This book is a review edition, reporting on research done by Steve Faulkner, investigating the foundations of quantum randomness and quantum indeterminacy.
Readers will find quantum indeterminacy to be a mathematically technical subject that makes intuitive good-sense of unintuitive facts witnessed in experiments.
The book provides answers for all theorists whose area of study is Philosophy of Physics, Foundations of Quantum Theory, and especially, scientists wanting insight and understanding of quantum indeterminacy and quantum randomness. In particular, it will interest researchers investigating the freedoms and limitations of Mathematical Logic, having impact on physical processes in Quantum Mechanics. But also, its revelations will interest all who study physics, all students of Quantum Mechanics, and all philosophers researching Foundations of Physics.
The book is a rigorous dissection of Quantum Mathematics, from the standpoint of Mathematical Logic, self-reference, undecidability and information content; following up on experimental evidence of Tomasz Paterek et al, published under the title: “Logical Independence and Quantum Randomness”; and exposing the internal workings of quantum indeterminacy, with answers explaining uncausedness as lying in self-reference, and indefiniteness as arising in inaccessible lost-history, together with, ambiguity in orientational attitude of reference frame, due to perfect symmetry.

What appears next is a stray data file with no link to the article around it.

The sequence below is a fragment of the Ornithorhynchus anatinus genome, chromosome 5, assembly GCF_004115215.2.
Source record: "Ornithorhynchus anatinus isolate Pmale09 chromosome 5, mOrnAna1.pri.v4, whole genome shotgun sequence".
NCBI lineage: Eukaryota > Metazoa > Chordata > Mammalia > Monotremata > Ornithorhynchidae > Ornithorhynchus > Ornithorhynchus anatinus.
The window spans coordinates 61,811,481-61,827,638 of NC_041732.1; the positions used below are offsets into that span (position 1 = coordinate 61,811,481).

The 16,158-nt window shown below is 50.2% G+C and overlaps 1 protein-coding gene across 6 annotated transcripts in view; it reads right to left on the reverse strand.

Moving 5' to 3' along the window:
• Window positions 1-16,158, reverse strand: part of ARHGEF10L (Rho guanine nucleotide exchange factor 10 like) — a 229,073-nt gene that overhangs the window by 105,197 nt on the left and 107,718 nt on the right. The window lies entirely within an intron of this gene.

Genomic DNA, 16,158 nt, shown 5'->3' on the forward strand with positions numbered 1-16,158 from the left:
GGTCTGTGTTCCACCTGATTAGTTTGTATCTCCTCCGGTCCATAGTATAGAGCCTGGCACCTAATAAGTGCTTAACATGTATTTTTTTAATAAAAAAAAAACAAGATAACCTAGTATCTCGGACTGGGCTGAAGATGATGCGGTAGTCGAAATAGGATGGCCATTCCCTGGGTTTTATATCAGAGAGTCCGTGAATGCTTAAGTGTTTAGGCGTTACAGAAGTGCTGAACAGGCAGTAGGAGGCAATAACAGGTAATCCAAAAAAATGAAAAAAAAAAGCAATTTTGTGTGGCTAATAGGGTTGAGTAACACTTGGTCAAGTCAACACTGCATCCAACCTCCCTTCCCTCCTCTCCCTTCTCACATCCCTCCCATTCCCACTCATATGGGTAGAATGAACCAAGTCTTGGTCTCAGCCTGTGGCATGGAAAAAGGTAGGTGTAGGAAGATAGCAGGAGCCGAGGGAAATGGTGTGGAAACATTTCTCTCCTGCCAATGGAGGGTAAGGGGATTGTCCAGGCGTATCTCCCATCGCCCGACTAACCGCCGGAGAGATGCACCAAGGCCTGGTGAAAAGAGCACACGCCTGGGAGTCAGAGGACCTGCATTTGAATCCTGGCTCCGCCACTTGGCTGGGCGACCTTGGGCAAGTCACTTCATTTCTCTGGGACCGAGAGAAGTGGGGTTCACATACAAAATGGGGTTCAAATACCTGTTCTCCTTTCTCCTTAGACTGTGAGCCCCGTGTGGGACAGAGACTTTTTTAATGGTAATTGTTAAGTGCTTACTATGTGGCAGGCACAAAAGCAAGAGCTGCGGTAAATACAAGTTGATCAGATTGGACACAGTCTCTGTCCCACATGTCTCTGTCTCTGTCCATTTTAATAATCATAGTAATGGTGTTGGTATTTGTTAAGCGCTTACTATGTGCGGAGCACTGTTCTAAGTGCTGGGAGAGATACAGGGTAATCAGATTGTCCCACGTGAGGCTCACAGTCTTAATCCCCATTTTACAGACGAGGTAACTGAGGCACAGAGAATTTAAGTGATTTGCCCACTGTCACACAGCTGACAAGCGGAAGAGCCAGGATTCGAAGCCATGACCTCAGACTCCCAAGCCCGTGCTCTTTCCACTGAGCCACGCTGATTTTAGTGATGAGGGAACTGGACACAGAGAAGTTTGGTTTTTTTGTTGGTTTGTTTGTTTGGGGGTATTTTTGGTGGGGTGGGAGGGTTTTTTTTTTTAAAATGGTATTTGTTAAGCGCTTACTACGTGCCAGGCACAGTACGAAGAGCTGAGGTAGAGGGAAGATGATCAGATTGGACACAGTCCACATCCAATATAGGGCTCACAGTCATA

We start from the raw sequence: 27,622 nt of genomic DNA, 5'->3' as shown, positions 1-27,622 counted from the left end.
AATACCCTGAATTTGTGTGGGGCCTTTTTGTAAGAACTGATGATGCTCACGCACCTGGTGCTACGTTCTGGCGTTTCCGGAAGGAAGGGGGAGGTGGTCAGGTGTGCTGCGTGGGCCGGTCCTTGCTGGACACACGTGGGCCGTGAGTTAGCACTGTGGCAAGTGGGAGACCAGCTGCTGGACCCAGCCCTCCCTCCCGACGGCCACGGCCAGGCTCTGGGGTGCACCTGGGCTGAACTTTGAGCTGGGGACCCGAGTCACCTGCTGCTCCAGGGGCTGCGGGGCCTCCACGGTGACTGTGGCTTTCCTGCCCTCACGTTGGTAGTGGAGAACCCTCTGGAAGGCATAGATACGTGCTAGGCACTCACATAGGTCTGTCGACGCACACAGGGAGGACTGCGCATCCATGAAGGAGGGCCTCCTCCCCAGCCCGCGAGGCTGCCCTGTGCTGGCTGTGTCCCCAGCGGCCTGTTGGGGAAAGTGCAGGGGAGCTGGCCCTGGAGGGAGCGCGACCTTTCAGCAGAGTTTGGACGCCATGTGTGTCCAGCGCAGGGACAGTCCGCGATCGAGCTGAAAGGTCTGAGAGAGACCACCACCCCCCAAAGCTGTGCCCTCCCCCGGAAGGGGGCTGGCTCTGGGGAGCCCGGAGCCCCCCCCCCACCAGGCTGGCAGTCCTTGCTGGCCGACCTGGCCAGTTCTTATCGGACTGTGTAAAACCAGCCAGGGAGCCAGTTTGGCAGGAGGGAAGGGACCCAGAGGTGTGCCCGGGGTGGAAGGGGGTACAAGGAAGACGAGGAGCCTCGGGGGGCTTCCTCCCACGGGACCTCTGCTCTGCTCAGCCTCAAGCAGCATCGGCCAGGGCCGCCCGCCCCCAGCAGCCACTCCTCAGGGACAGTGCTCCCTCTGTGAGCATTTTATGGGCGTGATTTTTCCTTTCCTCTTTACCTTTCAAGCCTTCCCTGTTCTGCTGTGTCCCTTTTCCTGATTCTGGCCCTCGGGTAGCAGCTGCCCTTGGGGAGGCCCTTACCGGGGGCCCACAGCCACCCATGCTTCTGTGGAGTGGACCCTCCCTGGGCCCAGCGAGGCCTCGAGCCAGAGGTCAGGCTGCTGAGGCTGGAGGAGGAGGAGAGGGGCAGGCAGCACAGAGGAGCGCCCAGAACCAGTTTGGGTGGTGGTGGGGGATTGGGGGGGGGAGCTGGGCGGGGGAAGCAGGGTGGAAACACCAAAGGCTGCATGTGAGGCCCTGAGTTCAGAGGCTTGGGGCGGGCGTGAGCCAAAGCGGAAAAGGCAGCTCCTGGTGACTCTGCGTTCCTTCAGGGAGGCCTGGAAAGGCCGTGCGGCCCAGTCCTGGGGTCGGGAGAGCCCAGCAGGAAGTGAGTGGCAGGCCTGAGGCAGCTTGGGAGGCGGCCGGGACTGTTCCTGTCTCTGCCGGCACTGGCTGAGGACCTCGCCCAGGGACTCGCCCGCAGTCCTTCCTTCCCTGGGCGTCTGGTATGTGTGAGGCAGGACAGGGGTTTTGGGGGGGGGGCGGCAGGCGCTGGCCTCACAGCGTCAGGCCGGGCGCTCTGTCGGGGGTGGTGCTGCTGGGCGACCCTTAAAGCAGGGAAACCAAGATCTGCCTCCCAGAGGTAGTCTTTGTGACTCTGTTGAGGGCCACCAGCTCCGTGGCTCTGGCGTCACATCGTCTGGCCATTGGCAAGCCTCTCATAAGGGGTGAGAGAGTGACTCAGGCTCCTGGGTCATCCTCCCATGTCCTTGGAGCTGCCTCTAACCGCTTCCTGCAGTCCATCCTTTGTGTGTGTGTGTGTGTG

The answers to quantum indeterminacy are in mathematical information and the limitations in how it may be conveyed through physical processes. Physicists and Philosophers and those studying Quantum Information, believing the question of quantum indeterminacy and quantum randomness, shall be resolved through the discovery of some currently unknown missing Physical Principle or Postulate, will find their expectations misplaced. And those expecting quantum indeterminacy and quantum randomness to be found irreducible or predeterminated in hidden variables, shall find themselves also wrong.
Physicists and Philosophers will find the book’s revelations groundbreaking and exciting. They open up a rich new area for research. And those learning from it shall give themselves the opportunity to spread the word to their peers, consolidate it, utilise it in their own research, extend it and further advance physical theory. The author predicts this shall be helpful in progressing the Measurement Problem and the EPR Paradox. And may possibly also offer help for those wishing to link unitary quantum theory with a curved spacetime metric.
The book is substantively based on empirical evidence gained from 'The Vienna Experiments' performed by Tomasz Paterek et al, done on polarised photons, and published in their paper: “Logical Independence and Quantum Randomness”. Those experiments shall be seen by future physicists as a monumental turning point. They reveal a flow of mathematical information, implying definite logical consequence for pure states; and for mixed states, freedom permitting specific indefiniteness.